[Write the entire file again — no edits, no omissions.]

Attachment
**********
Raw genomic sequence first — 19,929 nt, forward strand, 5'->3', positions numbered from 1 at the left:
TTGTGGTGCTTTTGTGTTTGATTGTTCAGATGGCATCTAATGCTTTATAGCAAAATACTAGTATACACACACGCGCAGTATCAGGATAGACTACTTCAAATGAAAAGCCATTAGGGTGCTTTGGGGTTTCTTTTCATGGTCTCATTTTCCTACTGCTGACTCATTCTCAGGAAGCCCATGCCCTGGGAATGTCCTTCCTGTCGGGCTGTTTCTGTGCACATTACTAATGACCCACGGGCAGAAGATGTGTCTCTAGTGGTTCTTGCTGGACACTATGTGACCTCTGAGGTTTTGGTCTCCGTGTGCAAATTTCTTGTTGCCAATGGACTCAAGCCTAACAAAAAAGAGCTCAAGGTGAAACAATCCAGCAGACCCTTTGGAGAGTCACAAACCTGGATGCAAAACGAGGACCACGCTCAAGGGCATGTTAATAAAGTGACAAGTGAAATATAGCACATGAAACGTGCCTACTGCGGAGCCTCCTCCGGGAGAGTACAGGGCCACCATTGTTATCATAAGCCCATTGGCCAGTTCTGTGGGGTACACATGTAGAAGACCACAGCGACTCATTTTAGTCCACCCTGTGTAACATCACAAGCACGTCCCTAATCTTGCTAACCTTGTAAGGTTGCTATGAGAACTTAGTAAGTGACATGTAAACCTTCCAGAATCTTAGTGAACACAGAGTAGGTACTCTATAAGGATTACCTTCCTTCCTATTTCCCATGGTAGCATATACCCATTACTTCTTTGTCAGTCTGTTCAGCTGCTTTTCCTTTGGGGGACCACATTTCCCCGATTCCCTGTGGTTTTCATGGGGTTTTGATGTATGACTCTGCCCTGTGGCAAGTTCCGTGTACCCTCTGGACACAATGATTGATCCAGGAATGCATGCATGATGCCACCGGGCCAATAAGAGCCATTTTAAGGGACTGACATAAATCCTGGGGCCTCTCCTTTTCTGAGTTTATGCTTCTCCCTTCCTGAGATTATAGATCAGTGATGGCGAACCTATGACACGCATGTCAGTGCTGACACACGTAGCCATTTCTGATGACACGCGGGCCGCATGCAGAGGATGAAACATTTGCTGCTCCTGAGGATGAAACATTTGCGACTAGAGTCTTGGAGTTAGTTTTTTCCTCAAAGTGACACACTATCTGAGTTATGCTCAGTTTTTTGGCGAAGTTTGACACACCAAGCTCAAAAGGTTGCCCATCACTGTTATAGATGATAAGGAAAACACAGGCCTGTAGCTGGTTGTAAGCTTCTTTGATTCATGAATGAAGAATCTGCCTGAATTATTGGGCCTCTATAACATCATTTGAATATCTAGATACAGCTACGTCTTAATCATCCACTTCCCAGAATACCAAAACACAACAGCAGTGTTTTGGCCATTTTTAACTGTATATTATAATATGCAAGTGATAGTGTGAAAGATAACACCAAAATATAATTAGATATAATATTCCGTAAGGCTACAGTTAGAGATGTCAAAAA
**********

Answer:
Raw genomic sequence first — 19,929 nt, forward strand, 5'->3', positions numbered from 1 at the left:
TTGTGGTGCTTTTGTGTTTGATTGTTCAGATGGCATCTAATGCTTTATAGCAAAATACTAGTATACACACACGCGCAGTATCAGGATAGACTACTTCAAATGAAAAGCCATTAGGGTGCTTTGGGGTTTCTTTTCATGGTCTCATTTTCCTACTGCTGACTCATTCTCAGGAAGCCCATGCCCTGGGAATGTCCTTCCTGTCGGGCTGTTTCTGTGCACATTACTAATGACCCACGGGCAGAAGATGTGTCTCTAGTGGTTCTTGCTGGACACTATGTGACCTCTGAGGTTTTGGTCTCCGTGTGCAAATTTCTTGTTGCCAATGGACTCAAGCCTAACAAAAAAGAGCTCAAGGTGAAACAATCCAGCAGACCCTTTGGAGAGTCACAAACCTGGATGCAAAACGAGGACCACGCTCAAGGGCATGTTAATAAAGTGACAAGTGAAATATAGCACATGAAACGTGCCTACTGCGGAGCCTCCTCCGGGAGAGTACAGGGCCACCATTGTTATCATAAGCCCATTGGCCAGTTCTGTGGGGTACACATGTAGAAGACCACAGCGACTCATTTTAGTCCACCCTGTGTAACATCACAAGCACGTCCCTAATCTTGCTAACCTTGTAAGGTTGCTATGAGAACTTAGTAAGTGACATGTAAACCTTCCAGAATCTTAGTGAACACAGAGTAGGTACTCTATAAGGATTACCTTCCTTCCTATTTCCCATGGTAGCATATACCCATTACTTCTTTGTCAGTCTGTTCAGCTGCTTTTCCTTTGGGGGACCACATTTCCCCGATTCCCTGTGGTTTTCATGGGGTTTTGATGTATGACTCTGCCCTGTGGCAAGTTCCGTGTACCCTCTGGACACAATGATTGATCCAGGAATGCATGCATGATGCCACCGGGCCAATAAGAGCCATTTTAAGGGACTGACATAAATCCTGGGGCCTCTCCTTTTCTGAGTTTATGCTTCTCCCTTCCTGAGATTATAGATCAGTGATGGCGAACCTATGACACGCATGTCAGTGCTGACACACGTAGCCATTTCTGATGACACGCGGGCCGCATGCAGAGGATGAAACATTTGCTGCTCCTGAGGATGAAACATTTGCGACTAGAGTCTTGGAGTTAGTTTTTTCCTCAAAGTGACACACTATCTGAGTTATGCTCAGTTTTTTGGCGAAGTTTGACACACCAAGCTCAAAAGGTTGCCCATCACTGTTATAGATGATAAGGAAAACACAGGCCTGTAGCTGGTTGTAAGCTTCTTTGATTCATGAATGAAGAATCTGCCTGAATTATTGGGCCTCTATAACATCATTTGAATATCTAGATACAGCTACGTCTTAATCATCCACTTCCCAGAATACCAAAACACAACAGCAGTGTTTTGGCCATTTTTAACTGTATATTATAATATGCAAGTGATAGTGTGAAAGATAACACCAAAATATAATTAGATATAATATTCCGTAAGGCTACAGTTAGAGATGTCAAAAA